With what critics say is a poorly policed border with Turkey, Greece is seen as an entry point for illegal immigrants, some of them asylum seekers but most intent on moving to more promising economic terrain in Northern and Western Europe. But many of the immigrants remain in Greece or are returned there after being deported from other countries in Europe. This has stoked fears here of an onslaught of illegal immigrants, who economists say bear little or no responsibility for Greece’s economic troubles but who make easy scapegoats for politicians across the spectrum.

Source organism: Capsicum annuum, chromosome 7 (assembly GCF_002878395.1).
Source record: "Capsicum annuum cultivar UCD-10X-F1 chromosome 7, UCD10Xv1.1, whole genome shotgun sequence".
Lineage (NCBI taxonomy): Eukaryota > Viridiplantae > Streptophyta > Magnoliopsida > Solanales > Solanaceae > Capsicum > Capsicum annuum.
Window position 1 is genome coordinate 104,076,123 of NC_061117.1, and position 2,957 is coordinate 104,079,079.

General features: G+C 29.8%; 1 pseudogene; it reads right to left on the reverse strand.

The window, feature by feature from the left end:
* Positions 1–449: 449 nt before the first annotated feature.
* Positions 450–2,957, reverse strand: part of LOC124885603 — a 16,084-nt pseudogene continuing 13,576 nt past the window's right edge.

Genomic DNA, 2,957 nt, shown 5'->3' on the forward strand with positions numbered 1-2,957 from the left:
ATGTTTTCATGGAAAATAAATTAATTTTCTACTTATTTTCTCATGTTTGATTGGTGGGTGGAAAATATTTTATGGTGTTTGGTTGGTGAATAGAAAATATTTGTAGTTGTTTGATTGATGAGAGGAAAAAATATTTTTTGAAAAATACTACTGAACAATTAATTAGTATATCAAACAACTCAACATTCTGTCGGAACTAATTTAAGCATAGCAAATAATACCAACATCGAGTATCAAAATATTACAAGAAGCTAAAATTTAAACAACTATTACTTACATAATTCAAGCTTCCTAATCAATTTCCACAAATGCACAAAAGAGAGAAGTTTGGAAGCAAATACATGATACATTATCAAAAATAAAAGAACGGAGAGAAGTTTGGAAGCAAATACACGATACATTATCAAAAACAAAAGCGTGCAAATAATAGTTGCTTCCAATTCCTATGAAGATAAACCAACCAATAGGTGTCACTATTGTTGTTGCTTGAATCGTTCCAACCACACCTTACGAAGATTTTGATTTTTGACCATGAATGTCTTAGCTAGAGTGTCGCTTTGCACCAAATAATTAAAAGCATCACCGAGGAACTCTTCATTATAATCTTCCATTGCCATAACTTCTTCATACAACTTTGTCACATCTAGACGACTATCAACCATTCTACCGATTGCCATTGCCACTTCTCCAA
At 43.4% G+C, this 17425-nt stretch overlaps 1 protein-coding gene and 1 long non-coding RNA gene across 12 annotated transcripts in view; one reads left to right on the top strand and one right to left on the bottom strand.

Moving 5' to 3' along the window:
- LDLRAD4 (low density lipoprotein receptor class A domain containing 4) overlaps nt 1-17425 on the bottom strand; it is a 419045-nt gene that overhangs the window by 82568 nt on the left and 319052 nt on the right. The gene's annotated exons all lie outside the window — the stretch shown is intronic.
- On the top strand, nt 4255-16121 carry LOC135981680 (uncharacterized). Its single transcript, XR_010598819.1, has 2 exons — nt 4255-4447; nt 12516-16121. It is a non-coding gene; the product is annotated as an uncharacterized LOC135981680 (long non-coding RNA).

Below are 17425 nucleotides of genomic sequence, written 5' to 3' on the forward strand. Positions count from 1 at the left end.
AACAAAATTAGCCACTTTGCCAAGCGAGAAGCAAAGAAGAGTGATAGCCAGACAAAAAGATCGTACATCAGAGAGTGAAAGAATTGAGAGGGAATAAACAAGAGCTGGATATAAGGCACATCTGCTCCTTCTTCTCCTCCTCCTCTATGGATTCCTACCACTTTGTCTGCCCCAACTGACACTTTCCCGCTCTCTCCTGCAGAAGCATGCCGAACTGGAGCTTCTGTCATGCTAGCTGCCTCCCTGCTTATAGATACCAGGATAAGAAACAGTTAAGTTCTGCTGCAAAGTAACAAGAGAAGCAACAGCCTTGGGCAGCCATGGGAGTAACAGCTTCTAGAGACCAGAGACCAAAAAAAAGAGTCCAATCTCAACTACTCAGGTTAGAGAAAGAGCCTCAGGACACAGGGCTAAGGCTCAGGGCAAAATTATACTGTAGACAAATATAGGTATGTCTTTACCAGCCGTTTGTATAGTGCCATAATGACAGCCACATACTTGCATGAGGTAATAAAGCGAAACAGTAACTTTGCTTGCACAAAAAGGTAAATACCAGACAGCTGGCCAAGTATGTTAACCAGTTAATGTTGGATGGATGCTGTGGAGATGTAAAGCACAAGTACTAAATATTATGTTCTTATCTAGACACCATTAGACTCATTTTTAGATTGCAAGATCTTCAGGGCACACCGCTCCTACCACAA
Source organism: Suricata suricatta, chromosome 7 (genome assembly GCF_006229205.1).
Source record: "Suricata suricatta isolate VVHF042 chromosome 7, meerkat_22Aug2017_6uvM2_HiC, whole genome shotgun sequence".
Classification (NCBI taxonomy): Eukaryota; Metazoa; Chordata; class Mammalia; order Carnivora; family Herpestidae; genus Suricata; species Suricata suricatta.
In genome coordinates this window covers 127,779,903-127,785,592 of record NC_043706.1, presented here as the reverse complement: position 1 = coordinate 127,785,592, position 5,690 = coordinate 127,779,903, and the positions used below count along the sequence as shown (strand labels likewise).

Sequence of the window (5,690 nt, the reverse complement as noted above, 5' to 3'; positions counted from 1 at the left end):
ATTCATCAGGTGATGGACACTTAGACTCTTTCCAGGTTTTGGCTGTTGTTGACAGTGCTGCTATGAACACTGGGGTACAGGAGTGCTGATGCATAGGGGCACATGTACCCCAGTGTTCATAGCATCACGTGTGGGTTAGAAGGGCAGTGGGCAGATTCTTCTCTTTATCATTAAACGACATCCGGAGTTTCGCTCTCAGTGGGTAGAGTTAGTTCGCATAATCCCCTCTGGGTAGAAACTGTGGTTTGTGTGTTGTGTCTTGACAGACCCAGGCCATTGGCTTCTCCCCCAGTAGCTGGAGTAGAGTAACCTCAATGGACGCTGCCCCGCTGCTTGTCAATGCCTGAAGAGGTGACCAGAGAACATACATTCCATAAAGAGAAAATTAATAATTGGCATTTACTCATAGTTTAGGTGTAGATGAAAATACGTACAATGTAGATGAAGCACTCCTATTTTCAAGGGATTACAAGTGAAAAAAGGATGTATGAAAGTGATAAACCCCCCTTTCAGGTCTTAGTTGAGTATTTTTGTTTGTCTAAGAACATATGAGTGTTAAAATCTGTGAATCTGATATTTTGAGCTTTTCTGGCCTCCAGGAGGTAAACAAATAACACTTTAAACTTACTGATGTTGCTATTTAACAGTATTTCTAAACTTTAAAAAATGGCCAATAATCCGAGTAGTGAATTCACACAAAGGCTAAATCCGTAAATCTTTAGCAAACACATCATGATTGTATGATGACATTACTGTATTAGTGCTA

The Socialists, who were in power when Greece asked for a foreign bailout, have seen their popularity plummet, and they are desperate for a way to reconnect with voters. This month, Greece’s public order minister, Michalis Chrisochoidis, a Socialist in the interim government of Prime Minister Lucas Papademos, said Greece would set up detention centers for illegal immigrants. And the Socialist health minister caused a stir when he said that Greece would require illegal immigrants to undergo checks for infectious diseases.This is a familiar story, of course, for those of us in the US who have watched anti-immigrant legislation be introduced in state after state in response to the economic crisis of the past few years.